Fundamental Science: James Webb’s First Birthday

Fundamental Science: James Webb’s First Birthday

It has been quite a year for international astronomical research: on December 25, 2021, after a long period of dashed hopes, the James Webb Space Telescope was finally launched. More than 30 years after the advent of Hubble, there was a huge expectation regarding the images that the new device would be able to produce.

Twelve months later, we find that he has said what he came for. A huge relief, of course, and now we’re just waiting for the flood of new data and observations to come. As Ronaldinho Gaúcho once said, “they are letting us dream.”

To begin to understand its importance, we first need to know how it differs from its predecessors. First of all, it is the largest space telescope in history, with a diameter of 6.5 meters (against 2.4 meters for the Hubble, for example) and a mirror capable of capturing the faintest light signals from distant objects.

In addition, unlike Hubble, it sees in the infrared, radiation characteristic of colder stars, or gas clouds in space, and also the energy that reaches us from the most distant galaxies, after their light is modified by the expansion of the universe. over the billions of years of travel. The ability to capture infrared makes it a technically more advanced companion to its predecessor, which detects visible light: together, the two offer a more complete view of the physical phenomena at work in celestial bodies.

Fortunately, its launch and the so-called commissioning period — the operations phase to determine how well it works — were successful. There was fear of opening the mirror, which, being too large, traveled folded inside the rocket, which had never happened with such a delicate instrument.

Now, to say that everything happened in a blue sky would be an untrue. There was a huge concern about possible wear on the filter wheel mechanism in one of the cameras. Afraid of the friction that could damage its operation, James Webb suspended observations from that camera for a few weeks, until it was verified that everything was under control.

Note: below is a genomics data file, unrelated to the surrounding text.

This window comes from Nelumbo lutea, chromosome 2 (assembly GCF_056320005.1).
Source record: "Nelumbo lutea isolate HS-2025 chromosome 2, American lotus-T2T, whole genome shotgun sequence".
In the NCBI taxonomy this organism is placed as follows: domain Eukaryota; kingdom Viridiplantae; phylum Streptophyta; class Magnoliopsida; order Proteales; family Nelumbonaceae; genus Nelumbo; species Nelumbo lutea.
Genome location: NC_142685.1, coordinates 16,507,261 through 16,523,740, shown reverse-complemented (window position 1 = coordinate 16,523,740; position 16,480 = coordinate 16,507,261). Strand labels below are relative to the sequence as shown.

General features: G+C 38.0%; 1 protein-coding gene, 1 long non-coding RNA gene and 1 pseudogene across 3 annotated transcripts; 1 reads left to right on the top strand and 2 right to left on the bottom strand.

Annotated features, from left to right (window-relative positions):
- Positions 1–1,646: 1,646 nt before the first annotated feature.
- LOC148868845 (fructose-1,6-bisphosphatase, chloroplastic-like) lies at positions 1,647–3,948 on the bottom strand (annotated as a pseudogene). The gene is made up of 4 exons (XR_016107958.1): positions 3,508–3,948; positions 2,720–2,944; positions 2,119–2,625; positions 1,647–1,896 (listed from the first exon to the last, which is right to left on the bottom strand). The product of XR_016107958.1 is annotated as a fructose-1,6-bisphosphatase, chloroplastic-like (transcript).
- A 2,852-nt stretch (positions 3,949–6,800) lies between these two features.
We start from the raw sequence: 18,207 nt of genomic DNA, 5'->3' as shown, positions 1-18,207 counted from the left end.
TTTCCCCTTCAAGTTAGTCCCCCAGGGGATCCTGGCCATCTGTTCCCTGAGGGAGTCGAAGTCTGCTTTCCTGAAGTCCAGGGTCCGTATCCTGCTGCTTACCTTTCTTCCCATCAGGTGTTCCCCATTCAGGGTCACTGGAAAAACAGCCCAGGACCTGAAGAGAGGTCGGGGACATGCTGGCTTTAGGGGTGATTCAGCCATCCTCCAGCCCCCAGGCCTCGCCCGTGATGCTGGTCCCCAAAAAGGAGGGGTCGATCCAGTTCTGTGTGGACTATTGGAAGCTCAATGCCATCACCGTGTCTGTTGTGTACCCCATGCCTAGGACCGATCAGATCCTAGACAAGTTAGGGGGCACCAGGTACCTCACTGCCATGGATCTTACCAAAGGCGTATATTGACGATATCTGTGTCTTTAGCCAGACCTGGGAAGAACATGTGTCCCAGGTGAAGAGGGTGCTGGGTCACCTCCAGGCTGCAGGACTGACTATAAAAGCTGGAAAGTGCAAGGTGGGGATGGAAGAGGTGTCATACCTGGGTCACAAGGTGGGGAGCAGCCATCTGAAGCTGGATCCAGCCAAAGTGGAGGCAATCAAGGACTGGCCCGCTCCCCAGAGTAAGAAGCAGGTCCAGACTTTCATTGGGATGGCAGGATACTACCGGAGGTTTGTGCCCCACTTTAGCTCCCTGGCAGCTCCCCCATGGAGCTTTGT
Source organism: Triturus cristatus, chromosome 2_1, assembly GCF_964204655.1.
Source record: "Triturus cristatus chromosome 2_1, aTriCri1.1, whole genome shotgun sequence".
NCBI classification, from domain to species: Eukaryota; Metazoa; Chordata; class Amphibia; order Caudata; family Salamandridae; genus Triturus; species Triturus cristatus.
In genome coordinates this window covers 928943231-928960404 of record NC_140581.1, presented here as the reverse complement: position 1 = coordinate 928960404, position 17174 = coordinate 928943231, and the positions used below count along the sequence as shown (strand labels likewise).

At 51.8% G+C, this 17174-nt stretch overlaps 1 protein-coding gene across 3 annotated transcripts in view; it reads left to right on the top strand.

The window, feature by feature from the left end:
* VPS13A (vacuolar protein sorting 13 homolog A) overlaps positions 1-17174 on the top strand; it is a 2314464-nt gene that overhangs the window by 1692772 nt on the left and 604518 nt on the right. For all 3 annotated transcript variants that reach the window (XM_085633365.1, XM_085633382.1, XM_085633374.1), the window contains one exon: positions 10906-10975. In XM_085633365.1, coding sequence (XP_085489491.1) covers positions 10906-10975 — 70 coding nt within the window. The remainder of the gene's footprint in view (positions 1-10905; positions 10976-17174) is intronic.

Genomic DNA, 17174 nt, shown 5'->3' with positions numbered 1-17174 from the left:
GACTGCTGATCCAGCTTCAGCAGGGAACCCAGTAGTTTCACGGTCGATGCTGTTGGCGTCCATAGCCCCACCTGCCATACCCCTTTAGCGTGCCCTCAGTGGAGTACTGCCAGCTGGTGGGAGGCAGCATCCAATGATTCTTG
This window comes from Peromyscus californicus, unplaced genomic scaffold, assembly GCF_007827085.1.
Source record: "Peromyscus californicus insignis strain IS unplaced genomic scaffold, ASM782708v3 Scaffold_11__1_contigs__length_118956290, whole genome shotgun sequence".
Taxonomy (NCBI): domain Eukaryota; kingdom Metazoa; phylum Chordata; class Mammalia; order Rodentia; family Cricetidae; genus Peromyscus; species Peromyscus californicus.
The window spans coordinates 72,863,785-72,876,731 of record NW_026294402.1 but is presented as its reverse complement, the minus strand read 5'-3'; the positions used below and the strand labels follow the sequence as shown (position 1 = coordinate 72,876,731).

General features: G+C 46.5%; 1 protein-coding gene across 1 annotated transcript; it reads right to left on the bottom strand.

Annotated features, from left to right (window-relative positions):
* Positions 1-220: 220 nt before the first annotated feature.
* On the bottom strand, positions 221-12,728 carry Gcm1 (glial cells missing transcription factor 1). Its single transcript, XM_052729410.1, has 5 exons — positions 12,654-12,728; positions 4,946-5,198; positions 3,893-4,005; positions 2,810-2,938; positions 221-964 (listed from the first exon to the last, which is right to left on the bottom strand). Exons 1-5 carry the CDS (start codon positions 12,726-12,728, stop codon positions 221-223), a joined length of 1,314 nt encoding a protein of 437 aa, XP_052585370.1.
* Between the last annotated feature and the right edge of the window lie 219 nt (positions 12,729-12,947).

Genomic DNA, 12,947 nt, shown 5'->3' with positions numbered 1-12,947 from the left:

The most persistent problem was the calibration of the data, which, although not unexpected, caused a lot of headaches among administrators and users of the observatory.

To guarantee the quality of the images, an astronomical observatory devotes a great deal of time to obtaining auxiliary calibration data, which allow scientists to remove possible sources of noise, such as the background brightness of the sky or the electronics of the devices on board. Everyone was concerned, therefore, when the prediction of operation made on the ground was not verified, and the first measurements of brightness of the stars showed a deviation of up to 20%. But many corrections have already been made, and we are well on the way to a smooth operation.

One of the main objectives of this telescope has already been achieved: the detection of the most distant galaxies in the universe. As it allows us to observe light emitted more than 13 billion years ago, we can glimpse the universe in its infancy, when it was only 200 million years old. That is, it allows us to understand much better the formation of the first stars and galaxies.

Soon after the launch, we witnessed a flood of candidates for this condition of prime stars, let’s say. Too bad that most of these possible distant galaxies had a wrong distance estimate due to calibration errors. Recently, however, work led by Dr. Emma Curtis-Lake of the University of Hertfordshire in the UK confirmed the discovery of the most distant galaxy ever observed.

The James Webb also detected for the first time the presence of carbon dioxide in the atmosphere of a planet outside the solar system, about 600 light years away. The telescope took advantage of the moment when the planet placed itself in front of its host star, and, analyzing how the star’s light was modified by the planetary atmosphere, was able to determine the chemical composition of the gases around it. Research of this nature is fundamental to understanding the chemical evolution of planetary atmospheres and the possible conditions that may have given rise to life in the universe.

In the first few weeks, observations focused on ensuring the device was working. Once this step is completed, we can tackle more ambitious projects. Which are? What else is out there? That’s the best part: we still don’t know. With new infrared eyes peering into space, we can expect to observe hitherto unknown phenomena, and perhaps understand a little better the origin of this small planet of ours among so many in the universe.


Thiago Gonçalves is an astronomer at the Valongo Observatory/UFRJ and a science promoter.

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